The Summer Health Fee is $109 and provides access to UHS’s usual services May 19 – August 31, 2019.
The Wisconsin Clearinghouse for Prevention Resources closes its doors this year after four decades of serving the citizens of Wisconsin.
A living, breathing embodiment of the Wisconsin Idea, the Clearinghouse sought to transform communities and bring people together on issues surrounding public health, including obesity, tobacco use, and alcohol and other drug abuse. Community stakeholders were also convened in the spirit of the Wisconsin Idea throughout the Clearinghouse’s history. Often, the goals surrounding these issues could only be achieved by involving key public health and community members.
“After nearly 40 years of evolving we are ending our work with real results, many success stories, and a group of more highly focused agents of change in all of the communities we had the pleasure of working with under our final phase as funders of the Transform WI Grants,” said Julie Swanson, co-director of the Clearinghouse.
Opened in 1975, the Clearinghouse was originally affiliated with the University of Wisconsin’s Dean of Students Office. In 1980, affiliation was shifted to UW Hospitals but returned to the Dean of Students Office five years later.
Finally, in 1992, UW Chancellor Donna Shalala moved all campus health-related services, including the Clearinghouse, under the umbrella of University Health Services, where it resided until its closing.
The Transform Wisconsin Fund is just one of many outreach efforts undertaken by the Clearinghouse. Conducted from 2011 through 2014, it worked to create tobacco-free living environments, get students up and moving through physical activity in the classroom, and more.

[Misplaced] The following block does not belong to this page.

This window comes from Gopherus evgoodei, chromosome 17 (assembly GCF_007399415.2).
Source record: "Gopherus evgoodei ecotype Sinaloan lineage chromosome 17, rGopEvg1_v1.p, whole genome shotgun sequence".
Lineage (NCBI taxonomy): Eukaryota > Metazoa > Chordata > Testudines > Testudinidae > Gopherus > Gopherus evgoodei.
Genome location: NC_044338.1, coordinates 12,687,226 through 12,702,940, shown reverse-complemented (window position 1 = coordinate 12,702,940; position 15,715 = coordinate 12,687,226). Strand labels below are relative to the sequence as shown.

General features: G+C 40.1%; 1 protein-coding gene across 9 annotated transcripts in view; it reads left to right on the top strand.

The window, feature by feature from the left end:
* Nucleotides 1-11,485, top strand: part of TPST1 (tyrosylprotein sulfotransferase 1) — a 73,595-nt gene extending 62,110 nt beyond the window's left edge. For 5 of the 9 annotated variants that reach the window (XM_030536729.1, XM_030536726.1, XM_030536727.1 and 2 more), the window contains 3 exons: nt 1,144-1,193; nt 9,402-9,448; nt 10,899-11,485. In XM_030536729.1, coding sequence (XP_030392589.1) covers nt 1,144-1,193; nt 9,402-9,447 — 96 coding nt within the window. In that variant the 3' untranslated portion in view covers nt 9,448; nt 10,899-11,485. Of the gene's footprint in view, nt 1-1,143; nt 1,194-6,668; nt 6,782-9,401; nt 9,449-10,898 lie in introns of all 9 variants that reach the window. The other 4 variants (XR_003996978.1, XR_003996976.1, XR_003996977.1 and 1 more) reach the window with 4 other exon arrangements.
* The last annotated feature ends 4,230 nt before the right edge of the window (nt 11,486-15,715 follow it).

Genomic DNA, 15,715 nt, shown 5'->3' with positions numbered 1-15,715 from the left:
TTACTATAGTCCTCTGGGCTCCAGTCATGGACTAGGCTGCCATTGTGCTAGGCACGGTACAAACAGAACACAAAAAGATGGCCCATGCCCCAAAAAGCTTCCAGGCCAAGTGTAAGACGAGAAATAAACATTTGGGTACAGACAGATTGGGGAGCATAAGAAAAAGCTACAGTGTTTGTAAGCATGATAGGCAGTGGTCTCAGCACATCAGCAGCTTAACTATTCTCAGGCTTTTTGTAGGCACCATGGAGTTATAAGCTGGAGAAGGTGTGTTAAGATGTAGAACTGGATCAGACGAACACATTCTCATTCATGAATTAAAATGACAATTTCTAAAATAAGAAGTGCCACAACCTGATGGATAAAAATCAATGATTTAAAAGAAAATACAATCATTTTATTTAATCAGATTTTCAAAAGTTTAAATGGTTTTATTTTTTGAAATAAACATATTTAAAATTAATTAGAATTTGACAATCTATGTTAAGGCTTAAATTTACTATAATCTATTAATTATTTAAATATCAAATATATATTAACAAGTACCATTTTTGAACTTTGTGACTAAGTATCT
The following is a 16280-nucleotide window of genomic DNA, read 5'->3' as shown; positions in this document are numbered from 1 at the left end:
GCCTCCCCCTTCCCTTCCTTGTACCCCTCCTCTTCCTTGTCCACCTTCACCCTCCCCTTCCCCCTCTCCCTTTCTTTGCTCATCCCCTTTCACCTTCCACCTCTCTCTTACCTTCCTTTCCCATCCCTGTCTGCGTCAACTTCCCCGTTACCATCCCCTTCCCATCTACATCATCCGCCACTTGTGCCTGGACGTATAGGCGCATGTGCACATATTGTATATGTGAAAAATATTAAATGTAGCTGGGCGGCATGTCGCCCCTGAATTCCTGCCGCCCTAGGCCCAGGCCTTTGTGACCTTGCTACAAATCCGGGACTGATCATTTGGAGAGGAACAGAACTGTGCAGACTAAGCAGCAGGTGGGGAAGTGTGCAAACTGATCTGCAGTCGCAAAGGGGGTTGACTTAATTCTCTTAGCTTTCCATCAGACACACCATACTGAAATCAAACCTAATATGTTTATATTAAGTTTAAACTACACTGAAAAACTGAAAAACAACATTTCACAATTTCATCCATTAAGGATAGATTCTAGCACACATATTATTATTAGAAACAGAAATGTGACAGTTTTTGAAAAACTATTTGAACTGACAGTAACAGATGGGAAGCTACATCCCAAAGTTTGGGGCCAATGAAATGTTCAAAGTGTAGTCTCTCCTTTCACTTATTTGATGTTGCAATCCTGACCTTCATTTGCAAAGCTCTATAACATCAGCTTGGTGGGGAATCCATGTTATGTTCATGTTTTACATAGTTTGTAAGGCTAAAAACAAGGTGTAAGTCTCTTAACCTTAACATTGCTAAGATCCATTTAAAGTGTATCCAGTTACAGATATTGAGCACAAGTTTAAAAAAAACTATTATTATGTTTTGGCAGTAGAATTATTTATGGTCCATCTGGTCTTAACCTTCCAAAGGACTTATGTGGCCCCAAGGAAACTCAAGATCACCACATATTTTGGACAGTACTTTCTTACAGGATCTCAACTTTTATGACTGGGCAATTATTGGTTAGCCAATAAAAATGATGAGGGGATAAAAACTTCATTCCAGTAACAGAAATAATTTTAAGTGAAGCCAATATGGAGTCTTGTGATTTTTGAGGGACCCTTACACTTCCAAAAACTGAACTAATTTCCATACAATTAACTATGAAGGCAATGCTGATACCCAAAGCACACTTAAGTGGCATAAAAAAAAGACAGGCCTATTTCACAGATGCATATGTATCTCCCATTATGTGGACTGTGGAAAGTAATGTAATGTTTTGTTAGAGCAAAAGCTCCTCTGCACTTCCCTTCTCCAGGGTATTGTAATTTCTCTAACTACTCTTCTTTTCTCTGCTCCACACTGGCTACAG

The Clearinghouse’s unique position allowed it to remain both innovative and responsive to the ever-changing health needs of Wisconsin. Non-traditional prevention partners were often brought together to collaborate on projects; as the leader of Wisconsin’s five-year Community Transformation Grant, the Clearinghouse drew on UW resources like the Department of Family Medicine.
The closure of the Clearinghouse leaves a void in public outreach in Wisconsin. Standing on neutral ground, the Clearinghouse worked to improve the lives of Wisconsinites even as the political landscape shifted over the course of 40 years.
Swanson said she is proud of the work the unit accomplished.
“With our head in the academic world and our feet solidly planted at the community level where theory can become reality, our legacy shows you can shorten the cycle of change in public health.”